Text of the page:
It brings a rye smile
GRAEME PHILLIPS | themercury.com.au
YOU’VE probably seen him at events like Hobart’s Wooden Boat Festival. He’s the man who makes those amazing sand sculptures.
He is also the man who so beautifully restored the old water mill at Nant in Bothwell. And, until the drought hit, he used to grow and sell about two million strawberry runners to all parts of Australia each year.
He also collects waste cooking oil from a few cafes, puts it through a home-made Heath-Robinson set-up and turns it into bio-diesel to run all his farm vehicles, home central heating and hot water.
Most recently, he built himself a 500-litre copper pot still and has become Tasmania’s and, as far as I can tell, Australia’s first producer of rye whisky using the only home-made, bio-diesel-powered still in the country.
You could say Peter Bignell is a most talented and versatile man. And his rye whisky is, for me at least, a knockout.
When he was 15, Peter brought a particular variety of rye from the mainland and grew it to feed sheep and cattle at the family’s Thorpe property at Bothwell. It is the same rye he is growing 40 years later for his whisky on his Belgrove property at Kempton.
The process he uses is much the same as that by which whisky and other distillates are made the world over. Put simply, part of the rye grain is malted (germinated), then mixed with milled rye to form a mash, which is steeped in hot water to convert the soluble grain starches to sugars. The liquid is then drained, fermented and distilled with, in this case, the residual dried mash going to fatten some lucky Berkshire pigs.
A committed environmentalist, the whole process is as effective a closed loop as he can make it.
As Peter says: “The only things I bring in are the waste oil and yeast, and the things to go out are whisky and pigs.”
But here’s the tricky bit. The beginnings and ends the fores and feints of distilling runs contain many undesirable flavour and aromatic impurities and the quality of the middle cut, or heart of the run, and of the final product is largely determined by the point at which the distiller cuts these fores and feints off.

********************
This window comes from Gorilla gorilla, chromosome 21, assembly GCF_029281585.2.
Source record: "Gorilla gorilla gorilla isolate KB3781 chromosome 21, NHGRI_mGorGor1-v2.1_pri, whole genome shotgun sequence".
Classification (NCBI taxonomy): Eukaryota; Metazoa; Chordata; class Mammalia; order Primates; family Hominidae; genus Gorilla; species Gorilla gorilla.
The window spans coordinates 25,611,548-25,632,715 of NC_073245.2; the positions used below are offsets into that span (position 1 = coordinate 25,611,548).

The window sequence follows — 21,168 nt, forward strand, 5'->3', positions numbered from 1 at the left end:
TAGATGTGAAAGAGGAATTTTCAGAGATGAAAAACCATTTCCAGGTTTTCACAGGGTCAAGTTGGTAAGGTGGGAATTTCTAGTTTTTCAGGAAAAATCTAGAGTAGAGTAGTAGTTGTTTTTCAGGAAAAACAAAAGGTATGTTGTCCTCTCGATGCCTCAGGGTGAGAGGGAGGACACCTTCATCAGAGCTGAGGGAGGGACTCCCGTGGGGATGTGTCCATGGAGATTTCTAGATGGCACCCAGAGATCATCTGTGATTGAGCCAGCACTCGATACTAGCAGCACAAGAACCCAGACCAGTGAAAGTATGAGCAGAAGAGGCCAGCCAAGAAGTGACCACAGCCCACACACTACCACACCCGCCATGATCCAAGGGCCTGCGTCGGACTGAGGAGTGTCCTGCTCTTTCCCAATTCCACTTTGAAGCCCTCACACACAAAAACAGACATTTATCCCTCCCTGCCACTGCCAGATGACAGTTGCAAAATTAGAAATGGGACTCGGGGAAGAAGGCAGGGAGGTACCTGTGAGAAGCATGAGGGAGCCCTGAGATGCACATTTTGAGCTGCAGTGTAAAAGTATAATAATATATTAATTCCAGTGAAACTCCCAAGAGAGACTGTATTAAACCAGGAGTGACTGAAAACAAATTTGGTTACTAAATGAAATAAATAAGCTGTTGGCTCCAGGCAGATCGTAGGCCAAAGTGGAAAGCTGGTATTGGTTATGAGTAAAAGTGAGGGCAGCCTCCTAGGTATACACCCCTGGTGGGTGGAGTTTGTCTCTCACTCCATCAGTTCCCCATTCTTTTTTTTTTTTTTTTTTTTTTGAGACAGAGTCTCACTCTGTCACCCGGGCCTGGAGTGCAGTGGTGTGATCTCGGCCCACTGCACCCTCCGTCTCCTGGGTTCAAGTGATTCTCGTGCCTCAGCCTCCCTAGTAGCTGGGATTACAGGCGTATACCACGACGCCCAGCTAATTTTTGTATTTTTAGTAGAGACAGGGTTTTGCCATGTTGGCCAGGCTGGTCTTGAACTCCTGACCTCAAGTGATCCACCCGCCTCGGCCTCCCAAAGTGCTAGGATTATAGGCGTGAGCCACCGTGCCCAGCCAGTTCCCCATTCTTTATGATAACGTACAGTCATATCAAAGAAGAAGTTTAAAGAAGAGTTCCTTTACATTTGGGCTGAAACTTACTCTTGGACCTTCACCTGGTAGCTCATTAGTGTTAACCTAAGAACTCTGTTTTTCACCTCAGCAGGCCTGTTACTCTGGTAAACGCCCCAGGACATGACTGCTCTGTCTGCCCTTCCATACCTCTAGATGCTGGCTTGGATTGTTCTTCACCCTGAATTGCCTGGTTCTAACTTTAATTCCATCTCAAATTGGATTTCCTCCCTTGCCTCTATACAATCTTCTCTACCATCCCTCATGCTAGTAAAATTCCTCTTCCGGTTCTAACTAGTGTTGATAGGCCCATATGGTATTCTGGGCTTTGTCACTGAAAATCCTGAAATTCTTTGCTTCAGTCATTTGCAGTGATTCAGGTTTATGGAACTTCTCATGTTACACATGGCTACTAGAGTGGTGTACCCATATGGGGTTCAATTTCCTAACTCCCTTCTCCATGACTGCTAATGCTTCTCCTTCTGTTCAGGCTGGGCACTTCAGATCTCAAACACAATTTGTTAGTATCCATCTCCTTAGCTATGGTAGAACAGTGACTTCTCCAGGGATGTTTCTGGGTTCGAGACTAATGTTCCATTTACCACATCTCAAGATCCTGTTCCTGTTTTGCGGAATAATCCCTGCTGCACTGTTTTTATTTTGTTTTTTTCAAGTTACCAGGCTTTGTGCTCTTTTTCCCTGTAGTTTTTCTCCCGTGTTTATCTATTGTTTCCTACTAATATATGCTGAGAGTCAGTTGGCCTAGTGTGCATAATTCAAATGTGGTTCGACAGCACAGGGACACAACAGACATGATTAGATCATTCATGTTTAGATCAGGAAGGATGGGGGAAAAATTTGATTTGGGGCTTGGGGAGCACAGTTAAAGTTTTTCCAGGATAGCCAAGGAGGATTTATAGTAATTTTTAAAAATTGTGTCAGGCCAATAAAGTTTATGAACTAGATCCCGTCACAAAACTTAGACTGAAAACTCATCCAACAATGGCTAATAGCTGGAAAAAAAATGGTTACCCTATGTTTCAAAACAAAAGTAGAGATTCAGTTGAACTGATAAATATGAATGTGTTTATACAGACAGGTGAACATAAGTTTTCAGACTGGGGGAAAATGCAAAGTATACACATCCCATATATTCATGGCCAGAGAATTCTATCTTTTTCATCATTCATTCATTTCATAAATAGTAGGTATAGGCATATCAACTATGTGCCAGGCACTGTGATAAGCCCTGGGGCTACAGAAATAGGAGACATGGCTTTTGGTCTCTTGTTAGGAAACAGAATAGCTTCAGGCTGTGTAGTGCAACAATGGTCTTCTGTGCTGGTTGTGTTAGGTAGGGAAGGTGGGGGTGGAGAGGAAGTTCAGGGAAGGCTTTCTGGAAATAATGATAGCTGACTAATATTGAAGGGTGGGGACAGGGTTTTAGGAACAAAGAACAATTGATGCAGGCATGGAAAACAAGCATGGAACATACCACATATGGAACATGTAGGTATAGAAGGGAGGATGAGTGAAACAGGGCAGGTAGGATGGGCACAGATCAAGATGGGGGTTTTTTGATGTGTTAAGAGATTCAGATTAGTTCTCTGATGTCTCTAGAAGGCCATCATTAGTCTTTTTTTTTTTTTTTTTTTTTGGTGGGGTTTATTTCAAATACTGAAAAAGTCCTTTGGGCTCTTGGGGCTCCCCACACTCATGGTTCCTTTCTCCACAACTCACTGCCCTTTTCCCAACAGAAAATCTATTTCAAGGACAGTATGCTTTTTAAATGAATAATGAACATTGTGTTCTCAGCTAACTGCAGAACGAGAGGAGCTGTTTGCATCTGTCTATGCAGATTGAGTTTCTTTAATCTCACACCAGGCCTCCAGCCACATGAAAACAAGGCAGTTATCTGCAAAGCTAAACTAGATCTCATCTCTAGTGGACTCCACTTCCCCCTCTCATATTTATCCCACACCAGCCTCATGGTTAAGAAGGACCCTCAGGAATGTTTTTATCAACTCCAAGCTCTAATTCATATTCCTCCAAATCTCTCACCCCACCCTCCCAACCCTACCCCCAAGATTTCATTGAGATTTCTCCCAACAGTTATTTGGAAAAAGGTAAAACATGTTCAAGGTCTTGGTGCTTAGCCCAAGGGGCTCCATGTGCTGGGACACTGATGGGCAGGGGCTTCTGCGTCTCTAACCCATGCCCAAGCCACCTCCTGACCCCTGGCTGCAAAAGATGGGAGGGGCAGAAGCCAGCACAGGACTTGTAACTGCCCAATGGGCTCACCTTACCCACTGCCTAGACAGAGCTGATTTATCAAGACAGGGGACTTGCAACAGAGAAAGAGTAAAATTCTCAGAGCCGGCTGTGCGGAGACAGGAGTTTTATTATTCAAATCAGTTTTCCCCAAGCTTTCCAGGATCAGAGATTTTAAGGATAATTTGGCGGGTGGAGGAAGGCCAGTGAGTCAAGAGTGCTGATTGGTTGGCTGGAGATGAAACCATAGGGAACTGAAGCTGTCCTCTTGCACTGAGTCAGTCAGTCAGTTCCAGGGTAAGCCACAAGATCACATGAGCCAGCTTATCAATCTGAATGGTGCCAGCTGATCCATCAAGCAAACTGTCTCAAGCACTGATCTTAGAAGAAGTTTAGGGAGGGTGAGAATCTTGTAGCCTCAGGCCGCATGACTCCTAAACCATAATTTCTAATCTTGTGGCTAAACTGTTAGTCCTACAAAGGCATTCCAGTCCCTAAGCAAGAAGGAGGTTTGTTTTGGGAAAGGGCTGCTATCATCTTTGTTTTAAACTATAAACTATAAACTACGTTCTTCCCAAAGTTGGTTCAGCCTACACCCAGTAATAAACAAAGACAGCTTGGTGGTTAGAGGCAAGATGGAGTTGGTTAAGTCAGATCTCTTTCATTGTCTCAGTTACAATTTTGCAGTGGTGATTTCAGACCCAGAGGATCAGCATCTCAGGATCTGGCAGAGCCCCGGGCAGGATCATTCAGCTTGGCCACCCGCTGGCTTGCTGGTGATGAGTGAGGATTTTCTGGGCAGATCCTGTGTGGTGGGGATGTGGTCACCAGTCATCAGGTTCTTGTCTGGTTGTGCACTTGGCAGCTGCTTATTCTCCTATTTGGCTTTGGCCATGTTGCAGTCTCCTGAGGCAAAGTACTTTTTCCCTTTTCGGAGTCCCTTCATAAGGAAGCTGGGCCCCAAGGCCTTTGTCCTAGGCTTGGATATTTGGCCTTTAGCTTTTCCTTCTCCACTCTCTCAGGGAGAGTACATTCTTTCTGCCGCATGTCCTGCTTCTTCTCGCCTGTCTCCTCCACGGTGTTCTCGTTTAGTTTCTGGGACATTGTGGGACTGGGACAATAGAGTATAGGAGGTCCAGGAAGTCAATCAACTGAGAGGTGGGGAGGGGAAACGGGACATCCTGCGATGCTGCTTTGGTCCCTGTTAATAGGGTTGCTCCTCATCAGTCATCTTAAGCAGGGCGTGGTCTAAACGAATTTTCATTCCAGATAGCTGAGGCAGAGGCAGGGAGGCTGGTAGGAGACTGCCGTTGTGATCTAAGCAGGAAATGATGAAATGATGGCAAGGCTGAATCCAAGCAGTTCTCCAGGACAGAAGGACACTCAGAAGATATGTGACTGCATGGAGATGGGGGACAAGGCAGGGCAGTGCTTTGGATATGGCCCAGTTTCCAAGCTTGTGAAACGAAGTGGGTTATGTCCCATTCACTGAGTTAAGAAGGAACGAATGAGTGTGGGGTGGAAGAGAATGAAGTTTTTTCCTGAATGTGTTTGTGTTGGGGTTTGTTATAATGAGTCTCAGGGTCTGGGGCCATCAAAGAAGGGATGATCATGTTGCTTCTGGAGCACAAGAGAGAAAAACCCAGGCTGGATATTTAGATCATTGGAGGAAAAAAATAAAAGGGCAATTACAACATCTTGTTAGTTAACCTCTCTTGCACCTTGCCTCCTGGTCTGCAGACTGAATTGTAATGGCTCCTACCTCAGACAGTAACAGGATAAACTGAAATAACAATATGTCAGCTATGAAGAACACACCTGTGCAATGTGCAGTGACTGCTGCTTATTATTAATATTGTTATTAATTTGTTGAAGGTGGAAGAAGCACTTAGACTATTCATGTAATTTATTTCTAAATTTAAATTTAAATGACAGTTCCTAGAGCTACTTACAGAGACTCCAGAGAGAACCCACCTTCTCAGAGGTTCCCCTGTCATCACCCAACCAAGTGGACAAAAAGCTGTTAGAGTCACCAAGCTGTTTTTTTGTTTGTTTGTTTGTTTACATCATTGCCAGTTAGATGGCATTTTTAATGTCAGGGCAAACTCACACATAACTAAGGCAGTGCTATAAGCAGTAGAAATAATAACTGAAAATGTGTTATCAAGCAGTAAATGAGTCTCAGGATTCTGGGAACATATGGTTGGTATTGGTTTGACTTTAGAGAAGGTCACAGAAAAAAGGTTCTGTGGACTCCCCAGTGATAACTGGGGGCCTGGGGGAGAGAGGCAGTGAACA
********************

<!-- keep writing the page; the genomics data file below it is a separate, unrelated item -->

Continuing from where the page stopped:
Once he has done this on the first distillation, Peter repeats the process by passing the middle cut through a second time to achieve an even purer and higher-alcohol, double-distilled rye spirit.
Now, Scotch and Tasmanian malt whisky are made from 100 per cent malted barley. The American bourbons you see around the traps by law are made using a minimum of 51 per cent corn, the balance being made up of other grains. Similarly, American rye whisky is made using a minimum of 51 per cent rye, while Peter’s is from 100 per cent rye. Rye was the most popular style of whisky in the US until Prohibition and the subsequent advent of bourbon. Sweeter and fruitier than bourbon, it was also the original basis of such famous cocktails as the Manhattan and Old Fashion.
While I’m far from being any sort of expert on these styles of whisky, what Peter has produced and bottled since his first bottling in February is quite wonderfully sweet, fruity and spicy, smooth and without any coarse vegetal aromas or flavours. And it goes down a treat.
While he’s experimenting with barrel ageing, at this stage the whisky is a colourless “white” spirit, making it an ideal mixer. Perhaps some bar around town might even like to see what a true Manhattan or Old Fashion tasted like in their original form.
For Peter, it’s still early days and production is understandably small. “The pot still I made is modelled on one of Bill Lark’s early ones,” he says. “Down the track, when I really get going, I’ll build a larger one.”
In the meantime, his Belgrove White Rye whisky is available at Cool Wines and Lark Distillery in Hobart